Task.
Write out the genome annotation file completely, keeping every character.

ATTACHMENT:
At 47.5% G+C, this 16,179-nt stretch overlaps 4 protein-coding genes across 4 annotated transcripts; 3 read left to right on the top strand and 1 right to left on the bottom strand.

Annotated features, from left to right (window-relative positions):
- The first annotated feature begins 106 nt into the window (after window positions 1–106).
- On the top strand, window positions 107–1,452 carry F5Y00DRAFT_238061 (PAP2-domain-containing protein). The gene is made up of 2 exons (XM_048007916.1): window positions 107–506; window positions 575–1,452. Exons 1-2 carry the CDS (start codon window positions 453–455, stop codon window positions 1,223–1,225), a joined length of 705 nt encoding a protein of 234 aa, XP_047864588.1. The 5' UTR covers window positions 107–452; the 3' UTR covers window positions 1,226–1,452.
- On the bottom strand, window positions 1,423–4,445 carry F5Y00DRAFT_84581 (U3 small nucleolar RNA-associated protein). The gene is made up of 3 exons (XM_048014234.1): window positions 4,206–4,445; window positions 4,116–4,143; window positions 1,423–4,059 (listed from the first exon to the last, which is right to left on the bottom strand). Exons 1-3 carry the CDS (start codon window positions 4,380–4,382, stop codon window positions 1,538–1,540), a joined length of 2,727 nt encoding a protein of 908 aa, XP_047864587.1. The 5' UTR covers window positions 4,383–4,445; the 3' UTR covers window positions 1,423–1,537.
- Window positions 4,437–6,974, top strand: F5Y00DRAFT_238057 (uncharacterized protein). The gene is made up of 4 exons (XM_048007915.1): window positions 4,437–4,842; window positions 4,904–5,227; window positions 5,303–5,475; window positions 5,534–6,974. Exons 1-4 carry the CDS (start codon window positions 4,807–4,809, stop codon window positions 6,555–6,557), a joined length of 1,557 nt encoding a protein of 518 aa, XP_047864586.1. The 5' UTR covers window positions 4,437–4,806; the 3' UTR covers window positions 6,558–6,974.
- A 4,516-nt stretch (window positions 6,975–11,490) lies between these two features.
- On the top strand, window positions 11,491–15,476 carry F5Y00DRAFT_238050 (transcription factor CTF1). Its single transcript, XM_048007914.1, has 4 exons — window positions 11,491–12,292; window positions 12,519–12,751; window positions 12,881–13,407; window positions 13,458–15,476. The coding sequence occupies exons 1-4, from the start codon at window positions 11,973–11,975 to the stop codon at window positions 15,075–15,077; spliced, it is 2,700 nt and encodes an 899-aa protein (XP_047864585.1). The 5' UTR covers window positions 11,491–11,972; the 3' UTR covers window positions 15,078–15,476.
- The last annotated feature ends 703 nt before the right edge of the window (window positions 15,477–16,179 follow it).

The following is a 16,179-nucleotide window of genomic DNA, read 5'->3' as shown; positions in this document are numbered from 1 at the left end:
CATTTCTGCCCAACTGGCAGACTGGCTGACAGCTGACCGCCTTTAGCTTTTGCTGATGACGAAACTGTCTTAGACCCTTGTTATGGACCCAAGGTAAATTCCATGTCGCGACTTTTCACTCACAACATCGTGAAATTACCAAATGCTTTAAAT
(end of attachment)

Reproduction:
At 47.5% G+C, this 16,179-nt stretch overlaps 4 protein-coding genes across 4 annotated transcripts; 3 read left to right on the top strand and 1 right to left on the bottom strand.

Annotated features, from left to right (window-relative positions):
- The first annotated feature begins 106 nt into the window (after window positions 1–106).
- On the top strand, window positions 107–1,452 carry F5Y00DRAFT_238061 (PAP2-domain-containing protein). The gene is made up of 2 exons (XM_048007916.1): window positions 107–506; window positions 575–1,452. Exons 1-2 carry the CDS (start codon window positions 453–455, stop codon window positions 1,223–1,225), a joined length of 705 nt encoding a protein of 234 aa, XP_047864588.1. The 5' UTR covers window positions 107–452; the 3' UTR covers window positions 1,226–1,452.
- On the bottom strand, window positions 1,423–4,445 carry F5Y00DRAFT_84581 (U3 small nucleolar RNA-associated protein). The gene is made up of 3 exons (XM_048014234.1): window positions 4,206–4,445; window positions 4,116–4,143; window positions 1,423–4,059 (listed from the first exon to the last, which is right to left on the bottom strand). Exons 1-3 carry the CDS (start codon window positions 4,380–4,382, stop codon window positions 1,538–1,540), a joined length of 2,727 nt encoding a protein of 908 aa, XP_047864587.1. The 5' UTR covers window positions 4,383–4,445; the 3' UTR covers window positions 1,423–1,537.
- Window positions 4,437–6,974, top strand: F5Y00DRAFT_238057 (uncharacterized protein). The gene is made up of 4 exons (XM_048007915.1): window positions 4,437–4,842; window positions 4,904–5,227; window positions 5,303–5,475; window positions 5,534–6,974. Exons 1-4 carry the CDS (start codon window positions 4,807–4,809, stop codon window positions 6,555–6,557), a joined length of 1,557 nt encoding a protein of 518 aa, XP_047864586.1. The 5' UTR covers window positions 4,437–4,806; the 3' UTR covers window positions 6,558–6,974.
- A 4,516-nt stretch (window positions 6,975–11,490) lies between these two features.
- On the top strand, window positions 11,491–15,476 carry F5Y00DRAFT_238050 (transcription factor CTF1). Its single transcript, XM_048007914.1, has 4 exons — window positions 11,491–12,292; window positions 12,519–12,751; window positions 12,881–13,407; window positions 13,458–15,476. The coding sequence occupies exons 1-4, from the start codon at window positions 11,973–11,975 to the stop codon at window positions 15,075–15,077; spliced, it is 2,700 nt and encodes an 899-aa protein (XP_047864585.1). The 5' UTR covers window positions 11,491–11,972; the 3' UTR covers window positions 15,078–15,476.
- The last annotated feature ends 703 nt before the right edge of the window (window positions 15,477–16,179 follow it).

The following is a 16,179-nucleotide window of genomic DNA, read 5'->3' as shown; positions in this document are numbered from 1 at the left end:
CATTTCTGCCCAACTGGCAGACTGGCTGACAGCTGACCGCCTTTAGCTTTTGCTGATGACGAAACTGTCTTAGACCCTTGTTATGGACCCAAGGTAAATTCCATGTCGCGACTTTTCACTCACAACATCGTGAAATTACCAAATGCTTTAAAT